Obstruction of justice is a serious crime that can result in a prison sentence. So what is obstruction and can a sitting president be charged with the crime of obstructing justice? Given the accusations against President Trump and the questions raised by the Mueller Report, this issue has never been more relevent. Professor Bennett Capers of Brooklyn Law School explains.
Bennett Capers is a professor at Brooklyn Law School where he focuses on evidence, criminal procedure, and criminal law. He is a former federal prosecutor.
The October 16, 2000 Department of Justice memo summarizing the policy that the DOJ should not criminally indictment a sitting U.S. president.
The Mueller Report details the investigation into possible charges of obstruction of justice by President Trump involving the investigation into Russian interference into the 2016 election.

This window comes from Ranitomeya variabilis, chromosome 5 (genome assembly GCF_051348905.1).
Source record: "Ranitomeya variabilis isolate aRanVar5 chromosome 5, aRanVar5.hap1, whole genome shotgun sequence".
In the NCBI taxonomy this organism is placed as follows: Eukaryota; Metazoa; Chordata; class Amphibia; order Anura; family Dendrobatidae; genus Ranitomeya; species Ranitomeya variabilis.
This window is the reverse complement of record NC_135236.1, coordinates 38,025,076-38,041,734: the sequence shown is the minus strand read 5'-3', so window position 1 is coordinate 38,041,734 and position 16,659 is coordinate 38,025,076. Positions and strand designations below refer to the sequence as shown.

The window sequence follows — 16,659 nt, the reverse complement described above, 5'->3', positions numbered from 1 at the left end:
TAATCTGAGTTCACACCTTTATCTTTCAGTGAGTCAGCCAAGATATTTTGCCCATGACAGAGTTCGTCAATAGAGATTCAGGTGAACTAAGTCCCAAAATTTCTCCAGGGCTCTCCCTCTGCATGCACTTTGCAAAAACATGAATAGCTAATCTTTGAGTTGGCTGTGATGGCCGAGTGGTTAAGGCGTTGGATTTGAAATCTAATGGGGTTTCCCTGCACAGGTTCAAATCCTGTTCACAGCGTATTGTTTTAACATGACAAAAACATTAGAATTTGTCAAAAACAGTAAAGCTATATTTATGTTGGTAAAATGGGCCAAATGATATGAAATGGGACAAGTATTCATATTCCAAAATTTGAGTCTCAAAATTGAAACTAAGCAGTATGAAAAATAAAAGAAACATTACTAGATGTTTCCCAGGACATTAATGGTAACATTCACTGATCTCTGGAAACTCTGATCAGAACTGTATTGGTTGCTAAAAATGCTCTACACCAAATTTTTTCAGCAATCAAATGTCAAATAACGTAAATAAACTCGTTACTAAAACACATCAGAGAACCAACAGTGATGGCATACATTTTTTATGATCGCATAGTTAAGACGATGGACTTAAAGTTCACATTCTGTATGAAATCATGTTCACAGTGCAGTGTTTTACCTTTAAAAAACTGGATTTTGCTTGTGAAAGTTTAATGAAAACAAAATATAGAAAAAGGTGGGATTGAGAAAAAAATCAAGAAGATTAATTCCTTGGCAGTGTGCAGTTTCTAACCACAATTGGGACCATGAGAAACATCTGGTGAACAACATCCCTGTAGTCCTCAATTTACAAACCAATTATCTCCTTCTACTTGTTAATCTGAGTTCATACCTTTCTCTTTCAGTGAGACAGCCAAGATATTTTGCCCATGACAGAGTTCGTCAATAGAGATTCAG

Bennett Capers: So can a president be guilty of obstructing justice? Before I answer that question or attempt to answer that question, allow me to introduce myself. My name is Bennett Capers, I am a professor at Brooklyn Law School where I teach courses related to criminal law and criminal procedure. I’m also a former federal prosecutor. So can a president be prosecuted for obstructing justice? The answer is actually a little bit complicated. We have to look at a couple of things (1) what is obstructing justice and (2) can the president be prosecuted for obstructing justice? Obstruction of justice is actually very open-ended— simply any attempt to influence or impede or obstruct a criminal investigation or prosecution. The main thing with obstruction is that is has to be done corruptly so the person has to be acting with the intent to impede or obstruct an investigation. The more complicated issue I think is whether a president can be prosecuted for obstructing justice. The consensus seems to be among legal scholars and constitutional scholars that the answer is "no" and that’s because a president is sort of above the law. A president while that person is president actually cannot be prosecuted criminally for any offense. In fact, the thinking is that’s why we have impeachment. So if you recall when President Nixon, for example, even though there were conversations about obstructing justice that was in the context of the Articles of Impeachment when the House approved Articles to impeach him and as I’m sure you know Richard Nixon resigned before the impeachment proceedings could go further. Interestingly, while the sitting president cannot be prosecuted for any crime including obstruction of justice, the general consensus is once that president is no longer a sitting president, that former president can be subject to liability criminally. I’m Professor Capers. Thanks for watching TalksOnLaw.